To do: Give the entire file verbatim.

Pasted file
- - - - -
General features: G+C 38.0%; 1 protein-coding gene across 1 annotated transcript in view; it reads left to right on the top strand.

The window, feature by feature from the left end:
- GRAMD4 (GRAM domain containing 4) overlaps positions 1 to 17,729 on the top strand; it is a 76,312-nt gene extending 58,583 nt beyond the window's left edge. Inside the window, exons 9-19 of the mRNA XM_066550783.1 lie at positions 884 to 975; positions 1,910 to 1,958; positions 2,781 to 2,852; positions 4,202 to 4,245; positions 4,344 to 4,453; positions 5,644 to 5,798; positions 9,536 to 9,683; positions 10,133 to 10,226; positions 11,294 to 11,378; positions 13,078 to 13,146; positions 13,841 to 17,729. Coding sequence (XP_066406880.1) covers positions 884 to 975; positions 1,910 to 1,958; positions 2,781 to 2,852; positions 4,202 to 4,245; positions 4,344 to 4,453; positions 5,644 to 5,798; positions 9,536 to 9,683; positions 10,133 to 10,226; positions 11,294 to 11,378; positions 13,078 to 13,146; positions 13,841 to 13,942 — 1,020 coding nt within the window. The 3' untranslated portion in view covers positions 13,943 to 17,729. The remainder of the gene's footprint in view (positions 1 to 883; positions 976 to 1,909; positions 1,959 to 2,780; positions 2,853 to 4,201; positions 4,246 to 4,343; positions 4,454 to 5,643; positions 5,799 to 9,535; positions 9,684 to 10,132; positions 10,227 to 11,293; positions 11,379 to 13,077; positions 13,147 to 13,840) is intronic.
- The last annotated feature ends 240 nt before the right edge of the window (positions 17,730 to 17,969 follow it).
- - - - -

General features: G+C 38.0%; 1 protein-coding gene across 1 annotated transcript in view; it reads left to right on the top strand.

The window, feature by feature from the left end:
- GRAMD4 (GRAM domain containing 4) overlaps positions 1 to 17,729 on the top strand; it is a 76,312-nt gene extending 58,583 nt beyond the window's left edge. Inside the window, exons 9-19 of the mRNA XM_066550783.1 lie at positions 884 to 975; positions 1,910 to 1,958; positions 2,781 to 2,852; positions 4,202 to 4,245; positions 4,344 to 4,453; positions 5,644 to 5,798; positions 9,536 to 9,683; positions 10,133 to 10,226; positions 11,294 to 11,378; positions 13,078 to 13,146; positions 13,841 to 17,729. Coding sequence (XP_066406880.1) covers positions 884 to 975; positions 1,910 to 1,958; positions 2,781 to 2,852; positions 4,202 to 4,245; positions 4,344 to 4,453; positions 5,644 to 5,798; positions 9,536 to 9,683; positions 10,133 to 10,226; positions 11,294 to 11,378; positions 13,078 to 13,146; positions 13,841 to 13,942 — 1,020 coding nt within the window. The 3' untranslated portion in view covers positions 13,943 to 17,729. The remainder of the gene's footprint in view (positions 1 to 883; positions 976 to 1,909; positions 1,959 to 2,780; positions 2,853 to 4,201; positions 4,246 to 4,343; positions 4,454 to 5,643; positions 5,799 to 9,535; positions 9,684 to 10,132; positions 10,227 to 11,293; positions 11,379 to 13,077; positions 13,147 to 13,840) is intronic.
- The last annotated feature ends 240 nt before the right edge of the window (positions 17,730 to 17,969 follow it).